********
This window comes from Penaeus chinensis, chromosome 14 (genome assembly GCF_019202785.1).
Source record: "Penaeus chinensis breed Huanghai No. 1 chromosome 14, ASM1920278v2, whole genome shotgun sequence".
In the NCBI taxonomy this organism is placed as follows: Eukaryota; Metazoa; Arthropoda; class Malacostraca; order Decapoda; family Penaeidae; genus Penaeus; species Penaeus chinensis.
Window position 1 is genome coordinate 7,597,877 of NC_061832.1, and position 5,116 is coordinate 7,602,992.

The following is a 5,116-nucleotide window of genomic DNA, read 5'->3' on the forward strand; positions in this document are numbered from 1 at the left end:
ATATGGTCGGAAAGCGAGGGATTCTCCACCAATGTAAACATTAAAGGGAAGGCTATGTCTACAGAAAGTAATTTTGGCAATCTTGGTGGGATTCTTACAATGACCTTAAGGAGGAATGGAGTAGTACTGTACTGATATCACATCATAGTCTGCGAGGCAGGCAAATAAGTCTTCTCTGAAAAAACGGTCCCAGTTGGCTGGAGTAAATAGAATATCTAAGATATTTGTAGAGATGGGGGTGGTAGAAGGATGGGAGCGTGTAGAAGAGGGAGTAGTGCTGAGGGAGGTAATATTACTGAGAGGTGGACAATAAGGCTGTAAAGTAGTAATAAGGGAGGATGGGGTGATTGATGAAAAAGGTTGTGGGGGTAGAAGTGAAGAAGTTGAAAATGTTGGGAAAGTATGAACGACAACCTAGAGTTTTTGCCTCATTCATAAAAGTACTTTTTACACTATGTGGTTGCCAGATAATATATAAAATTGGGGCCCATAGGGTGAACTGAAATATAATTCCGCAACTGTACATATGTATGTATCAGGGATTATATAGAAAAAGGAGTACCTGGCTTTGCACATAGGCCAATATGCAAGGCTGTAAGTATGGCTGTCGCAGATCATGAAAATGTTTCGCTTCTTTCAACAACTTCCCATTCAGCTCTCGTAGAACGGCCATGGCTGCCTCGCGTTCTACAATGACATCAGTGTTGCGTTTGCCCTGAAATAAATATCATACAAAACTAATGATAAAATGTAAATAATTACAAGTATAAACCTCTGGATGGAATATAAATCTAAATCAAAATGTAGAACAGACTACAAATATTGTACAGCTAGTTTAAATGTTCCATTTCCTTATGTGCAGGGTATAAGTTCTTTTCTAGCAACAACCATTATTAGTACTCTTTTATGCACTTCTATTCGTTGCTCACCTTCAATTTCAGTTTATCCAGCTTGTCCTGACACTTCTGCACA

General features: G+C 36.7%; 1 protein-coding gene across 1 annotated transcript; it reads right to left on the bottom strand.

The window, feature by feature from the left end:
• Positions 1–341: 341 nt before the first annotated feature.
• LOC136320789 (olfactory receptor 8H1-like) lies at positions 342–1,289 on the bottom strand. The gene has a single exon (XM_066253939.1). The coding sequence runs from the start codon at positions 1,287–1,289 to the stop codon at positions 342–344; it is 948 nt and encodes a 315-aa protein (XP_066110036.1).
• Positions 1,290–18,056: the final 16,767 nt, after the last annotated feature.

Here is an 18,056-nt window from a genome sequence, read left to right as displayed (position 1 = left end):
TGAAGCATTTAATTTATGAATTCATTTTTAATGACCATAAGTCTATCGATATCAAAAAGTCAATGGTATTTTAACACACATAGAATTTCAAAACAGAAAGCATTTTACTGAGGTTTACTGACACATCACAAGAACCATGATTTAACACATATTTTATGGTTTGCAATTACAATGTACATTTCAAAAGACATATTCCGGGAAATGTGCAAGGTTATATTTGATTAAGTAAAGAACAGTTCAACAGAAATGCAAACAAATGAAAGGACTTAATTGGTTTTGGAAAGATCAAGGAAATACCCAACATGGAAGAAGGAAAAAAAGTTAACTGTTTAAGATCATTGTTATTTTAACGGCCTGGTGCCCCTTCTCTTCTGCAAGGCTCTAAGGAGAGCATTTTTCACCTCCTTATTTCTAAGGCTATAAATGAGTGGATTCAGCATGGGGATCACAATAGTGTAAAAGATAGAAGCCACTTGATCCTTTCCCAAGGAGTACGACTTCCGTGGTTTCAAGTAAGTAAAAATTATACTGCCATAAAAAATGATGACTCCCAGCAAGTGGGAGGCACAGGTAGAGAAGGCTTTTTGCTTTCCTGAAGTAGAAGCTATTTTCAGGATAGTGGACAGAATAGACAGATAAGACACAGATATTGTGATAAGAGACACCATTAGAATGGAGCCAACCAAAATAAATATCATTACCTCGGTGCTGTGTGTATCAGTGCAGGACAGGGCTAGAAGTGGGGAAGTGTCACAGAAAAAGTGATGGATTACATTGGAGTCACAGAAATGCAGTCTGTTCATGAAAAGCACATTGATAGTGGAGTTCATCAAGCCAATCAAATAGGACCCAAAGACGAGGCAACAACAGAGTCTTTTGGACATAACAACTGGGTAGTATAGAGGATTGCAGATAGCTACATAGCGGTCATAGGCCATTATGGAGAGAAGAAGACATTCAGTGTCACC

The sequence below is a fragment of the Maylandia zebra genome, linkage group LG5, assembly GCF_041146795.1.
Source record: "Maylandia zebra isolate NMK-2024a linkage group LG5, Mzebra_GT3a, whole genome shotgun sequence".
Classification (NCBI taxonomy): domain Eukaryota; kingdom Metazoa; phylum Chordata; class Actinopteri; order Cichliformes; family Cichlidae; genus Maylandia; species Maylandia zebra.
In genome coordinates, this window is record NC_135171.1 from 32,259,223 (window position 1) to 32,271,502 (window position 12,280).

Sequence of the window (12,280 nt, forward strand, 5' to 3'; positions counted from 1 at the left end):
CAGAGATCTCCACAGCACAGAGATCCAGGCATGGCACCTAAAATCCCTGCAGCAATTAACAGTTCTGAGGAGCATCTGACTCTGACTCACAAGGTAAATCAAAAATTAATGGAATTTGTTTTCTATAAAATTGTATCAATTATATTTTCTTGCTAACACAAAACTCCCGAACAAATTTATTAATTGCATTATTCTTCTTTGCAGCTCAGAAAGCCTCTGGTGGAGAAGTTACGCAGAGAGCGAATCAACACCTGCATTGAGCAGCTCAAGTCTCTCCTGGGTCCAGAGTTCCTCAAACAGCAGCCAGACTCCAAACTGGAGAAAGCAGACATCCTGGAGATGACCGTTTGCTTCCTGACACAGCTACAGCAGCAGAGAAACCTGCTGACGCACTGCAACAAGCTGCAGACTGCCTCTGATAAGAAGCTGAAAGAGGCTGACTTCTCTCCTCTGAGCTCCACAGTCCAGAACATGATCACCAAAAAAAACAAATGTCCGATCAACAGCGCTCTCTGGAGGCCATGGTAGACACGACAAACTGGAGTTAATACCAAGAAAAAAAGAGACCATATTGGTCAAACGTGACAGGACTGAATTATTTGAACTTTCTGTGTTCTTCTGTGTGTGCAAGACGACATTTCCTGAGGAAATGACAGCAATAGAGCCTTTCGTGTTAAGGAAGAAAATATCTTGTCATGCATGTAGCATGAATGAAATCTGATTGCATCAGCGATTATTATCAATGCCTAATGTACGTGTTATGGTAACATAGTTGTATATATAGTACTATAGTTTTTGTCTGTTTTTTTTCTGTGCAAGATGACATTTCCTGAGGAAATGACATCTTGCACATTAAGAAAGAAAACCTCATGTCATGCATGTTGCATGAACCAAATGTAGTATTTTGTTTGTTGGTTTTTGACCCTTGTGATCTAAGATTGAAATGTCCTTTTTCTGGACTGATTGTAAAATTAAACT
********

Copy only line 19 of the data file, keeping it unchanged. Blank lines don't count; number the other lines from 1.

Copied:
CAGAGATCTCCACAGCACAGAGATCCAGGCATGGCACCTAAAATCCCTGCAGCAATTAACAGTTCTGAGGAGCATCTGACTCTGACTCACAAGGTAAATCAAAAATTAATGGAATTTGTTTTCTATAAAATTGTATCAATTATATTTTCTTGCTAACACAAAACTCCCGAACAAATTTATTAATTGCATTATTCTTCTTTGCAGCTCAGAAAGCCTCTGGTGGAGAAGTTACGCAGAGAGCGAATCAACACCTGCATTGAGCAGCTCAAGTCTCTCCTGGGTCCAGAGTTCCTCAAACAGCAGCCAGACTCCAAACTGGAGAAAGCAGACATCCTGGAGATGACCGTTTGCTTCCTGACACAGCTACAGCAGCAGAGAAACCTGCTGACGCACTGCAACAAGCTGCAGACTGCCTCTGATAAGAAGCTGAAAGAGGCTGACTTCTCTCCTCTGAGCTCCACAGTCCAGAACATGATCACCAAAAAAAACAAATGTCCGATCAACAGCGCTCTCTGGAGGCCATGGTAGACACGACAAACTGGAGTTAATACCAAGAAAAAAAGAGACCATATTGGTCAAACGTGACAGGACTGAATTATTTGAACTTTCTGTGTTCTTCTGTGTGTGCAAGACGACATTTCCTGAGGAAATGACAGCAATAGAGCCTTTCGTGTTAAGGAAGAAAATATCTTGTCATGCATGTAGCATGAATGAAATCTGATTGCATCAGCGATTATTATCAATGCCTAATGTACGTGTTATGGTAACATAGTTGTATATATAGTACTATAGTTTTTGTCTGTTTTTTTTCTGTGCAAGATGACATTTCCTGAGGAAATGACATCTTGCACATTAAGAAAGAAAACCTCATGTCATGCATGTTGCATGAACCAAATGTAGTATTTTGTTTGTTGGTTTTTGACCCTTGTGATCTAAGATTGAAATGTCCTTTTTCTGGACTGATTGTAAAATTAAACT